These are some of my thoughts on the benefits that video games have brought into my family. What are your thoughts about this? How have video games helped your family?
     
  2. HaoZi

    HaoZi CD Hall of Fame

    Not video games, but YouTube videos for mine. She loves the science video channels. Vsauce is one her favorites. I shudder to think what she's going to do once she hits high school chem considering some of the things I've seen her watch on other science video channels (how to use chemicals to make fake blood, etc.) I can just imagine the calls!
     
  3. Ktllc

    Ktllc New Member

    Partner just received a DS for his birthday, first time video games entered our family!
    Since then, and V's new vision goal with Occupational Therapist (OT), I was wondering if a Wii could be a good investment. I was thinking we can play together as a family, hopefully have fun and work on visual and coordination goals all at the same time.
    But since I only go by what I've heard about the Wii... I really don't have much more to saY! lol
    I just thought it might be worth the try. V's optometrist has also mentioned video games as a way to help V improve with developmental vision/ perception. Of course not all day long, but a healthy dose would help him progress. He said that we would have to start VERY easy at first. Mario on Partner's DS for example is WAY to hard and therefor V has almost no interest in it.
    It kind of reminds me how I introduced TV to V when he was 4 and 1/2 years old. I had to start with baby shows, very repetitive in order for him to understand. Now he enjoys TV and knows why the whole family is watching a movie at night. It was important to me that V would get why TV can be fun.
     
  4. HaoZi

    HaoZi CD Hall of Fame

    If you're going for coordination, have you considered the Xbox Kinect? Since it uses the entire body as a controller instead of just the controller itself that might help more (or would that be more difficult for V?).
     
  5. Ktllc

    Ktllc New Member

    I thought that was the Wii was : whole body experience. I have not done a whole lot of reseach and I am completely video game illiterate! I'll have to compare the Wii and the Xbox Kinect.
     
  6. jal

    jal Member

    My difficult child was in an out of district placement from grades 1-4. He now is back mainstream. We kept him in district sports so he would know kids when he returned. We've had DS, DSi, Playstation and last year with-got Xbox with-kinect. This year we got an Xbox live subscription and now he can play games/talk with kids the goes to school with. It given him a base for discussion when he sees the kids at school. He actually was butting heads with one boy before we got this and now the two became good friends through the game playing and get along. So much so he's going to his house today for a superbowl party.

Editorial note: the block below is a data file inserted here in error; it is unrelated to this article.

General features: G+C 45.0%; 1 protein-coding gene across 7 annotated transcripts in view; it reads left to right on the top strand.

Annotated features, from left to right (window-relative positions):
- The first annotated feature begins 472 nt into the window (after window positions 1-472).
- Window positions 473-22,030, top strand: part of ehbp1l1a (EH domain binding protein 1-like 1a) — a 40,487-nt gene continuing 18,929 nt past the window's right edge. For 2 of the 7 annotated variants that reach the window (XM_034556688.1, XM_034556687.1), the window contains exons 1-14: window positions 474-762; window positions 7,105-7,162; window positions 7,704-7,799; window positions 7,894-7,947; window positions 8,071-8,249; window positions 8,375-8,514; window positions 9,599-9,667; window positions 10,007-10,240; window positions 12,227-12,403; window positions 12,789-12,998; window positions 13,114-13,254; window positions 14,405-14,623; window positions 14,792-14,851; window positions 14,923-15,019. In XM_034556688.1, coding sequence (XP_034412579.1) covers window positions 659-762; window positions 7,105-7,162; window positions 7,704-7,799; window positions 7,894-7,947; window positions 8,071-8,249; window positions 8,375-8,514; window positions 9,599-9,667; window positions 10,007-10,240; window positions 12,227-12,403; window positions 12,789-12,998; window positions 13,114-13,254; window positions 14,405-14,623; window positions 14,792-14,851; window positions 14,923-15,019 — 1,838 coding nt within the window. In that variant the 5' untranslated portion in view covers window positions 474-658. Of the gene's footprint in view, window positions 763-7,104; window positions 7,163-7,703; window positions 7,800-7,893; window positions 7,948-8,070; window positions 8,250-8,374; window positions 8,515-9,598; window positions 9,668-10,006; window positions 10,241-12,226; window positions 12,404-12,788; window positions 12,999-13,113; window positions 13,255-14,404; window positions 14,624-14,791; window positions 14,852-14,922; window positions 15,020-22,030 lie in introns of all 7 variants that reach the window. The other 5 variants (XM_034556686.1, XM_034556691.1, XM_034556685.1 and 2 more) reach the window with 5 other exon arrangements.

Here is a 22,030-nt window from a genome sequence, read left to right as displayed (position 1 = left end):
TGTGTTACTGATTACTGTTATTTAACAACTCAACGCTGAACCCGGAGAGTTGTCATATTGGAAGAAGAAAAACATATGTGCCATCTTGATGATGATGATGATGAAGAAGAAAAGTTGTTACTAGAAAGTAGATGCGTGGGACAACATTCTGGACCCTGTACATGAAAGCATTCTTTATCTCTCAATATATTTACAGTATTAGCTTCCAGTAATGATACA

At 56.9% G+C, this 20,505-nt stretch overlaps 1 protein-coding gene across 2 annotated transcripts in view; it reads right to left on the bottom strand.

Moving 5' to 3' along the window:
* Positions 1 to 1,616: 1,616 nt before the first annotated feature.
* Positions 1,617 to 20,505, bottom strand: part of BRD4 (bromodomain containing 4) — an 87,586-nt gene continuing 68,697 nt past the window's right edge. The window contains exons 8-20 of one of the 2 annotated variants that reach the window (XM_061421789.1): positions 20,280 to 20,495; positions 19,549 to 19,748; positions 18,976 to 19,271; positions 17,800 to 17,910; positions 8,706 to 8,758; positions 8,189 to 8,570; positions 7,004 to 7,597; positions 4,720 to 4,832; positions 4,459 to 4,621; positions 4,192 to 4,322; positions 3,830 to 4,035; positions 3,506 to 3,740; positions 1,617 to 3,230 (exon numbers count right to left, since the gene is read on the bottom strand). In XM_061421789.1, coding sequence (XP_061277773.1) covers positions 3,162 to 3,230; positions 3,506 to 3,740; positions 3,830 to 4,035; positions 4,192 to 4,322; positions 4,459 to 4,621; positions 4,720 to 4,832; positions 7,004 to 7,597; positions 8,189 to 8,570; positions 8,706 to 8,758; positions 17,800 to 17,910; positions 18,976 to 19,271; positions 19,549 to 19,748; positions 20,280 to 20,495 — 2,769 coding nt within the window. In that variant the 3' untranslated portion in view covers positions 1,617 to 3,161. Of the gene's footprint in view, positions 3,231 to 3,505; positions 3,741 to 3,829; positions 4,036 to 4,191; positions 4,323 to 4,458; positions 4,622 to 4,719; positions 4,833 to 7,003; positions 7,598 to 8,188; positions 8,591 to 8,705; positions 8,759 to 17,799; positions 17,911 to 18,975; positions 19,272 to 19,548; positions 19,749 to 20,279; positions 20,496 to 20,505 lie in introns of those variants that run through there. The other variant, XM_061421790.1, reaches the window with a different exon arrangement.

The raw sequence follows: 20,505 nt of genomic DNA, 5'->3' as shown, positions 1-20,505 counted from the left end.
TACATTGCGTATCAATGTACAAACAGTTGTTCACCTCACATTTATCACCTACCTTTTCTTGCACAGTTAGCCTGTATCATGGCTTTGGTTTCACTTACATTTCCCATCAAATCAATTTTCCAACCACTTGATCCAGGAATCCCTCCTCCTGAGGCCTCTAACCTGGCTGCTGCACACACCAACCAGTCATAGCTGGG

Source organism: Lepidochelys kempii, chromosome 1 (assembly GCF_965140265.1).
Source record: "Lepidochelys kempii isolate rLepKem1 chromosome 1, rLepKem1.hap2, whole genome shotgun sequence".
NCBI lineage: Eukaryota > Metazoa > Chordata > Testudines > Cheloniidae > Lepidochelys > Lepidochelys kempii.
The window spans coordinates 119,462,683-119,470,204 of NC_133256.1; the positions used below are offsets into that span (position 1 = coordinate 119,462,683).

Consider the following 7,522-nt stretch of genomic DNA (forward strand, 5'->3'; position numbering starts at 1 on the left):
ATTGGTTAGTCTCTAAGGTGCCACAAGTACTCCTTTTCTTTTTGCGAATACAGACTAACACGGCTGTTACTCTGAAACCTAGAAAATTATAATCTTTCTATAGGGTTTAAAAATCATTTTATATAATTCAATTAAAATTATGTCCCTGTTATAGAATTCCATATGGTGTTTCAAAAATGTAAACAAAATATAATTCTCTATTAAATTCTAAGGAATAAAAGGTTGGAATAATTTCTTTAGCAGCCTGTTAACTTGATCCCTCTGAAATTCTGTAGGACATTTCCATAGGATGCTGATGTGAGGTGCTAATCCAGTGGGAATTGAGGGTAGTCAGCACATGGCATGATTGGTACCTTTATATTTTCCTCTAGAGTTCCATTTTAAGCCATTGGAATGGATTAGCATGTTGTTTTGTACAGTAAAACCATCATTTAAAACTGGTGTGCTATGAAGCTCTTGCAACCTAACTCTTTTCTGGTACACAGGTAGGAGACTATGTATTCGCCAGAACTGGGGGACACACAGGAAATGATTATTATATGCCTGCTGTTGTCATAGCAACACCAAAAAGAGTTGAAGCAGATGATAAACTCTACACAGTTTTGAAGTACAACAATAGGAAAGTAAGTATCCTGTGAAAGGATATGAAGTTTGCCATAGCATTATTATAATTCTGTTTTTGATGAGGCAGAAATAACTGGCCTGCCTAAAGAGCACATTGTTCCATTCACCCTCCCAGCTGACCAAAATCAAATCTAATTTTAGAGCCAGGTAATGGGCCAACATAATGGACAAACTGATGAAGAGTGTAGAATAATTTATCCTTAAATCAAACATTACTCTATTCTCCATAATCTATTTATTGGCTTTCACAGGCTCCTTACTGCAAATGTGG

7. TeDo

    TeDo CD Hall of Fame

    With the Wii there are remotes with buttons and then there's also a nunchuck to attach for many games to that takes 2 hands. There's also a balance board for games like skiiing, snowboarding, fitness, etc and a tablet for games like Pictionary and drawing. You have to use these things in front of a sensor bar that monitors the movement of the remote(s). From what I have heard about the Kinnect, it doesn't have remotes (the game system does but not for the Kinnect feature) because it senses the movement of your body. If I had known now what I knew then, we'd have bypassed the Wii and got an XBox with Kinnect.

    Our Wii has helped difficult child 2 with his hand eye coordination. With difficult child 1, it gives him things he needs to "strategize" in order to win. He has to actually think about actions and possible consequences. Now if only we could get him to generalize those skills to real life.

    A Kinnect system would be great to work on coordination, planning, frustration tolerance (although this may take a lot of time), concentration, transitions (changing games in one session), give-and-take (family members take turns choosing games and he HAS to play), etc. I think it would great for V..... yea, and the whole family.
     
  8. Jamieh

    Jamieh New Member

    Both of my boys have a a kindle and a leap pad. They are pretty much the only way that my oldest will sit still. When he watches Tv he is still constantly moving. It's exhausting to watch him. But if he has a game to play he will STOP moving and focus on it. But...I know it's not the best thing for him. But sometimes it gets us through dinner when we go out. The leap pad has been awesome with- my youngest because we downloaded the letter factory and he learned not only to identify but also say the letters.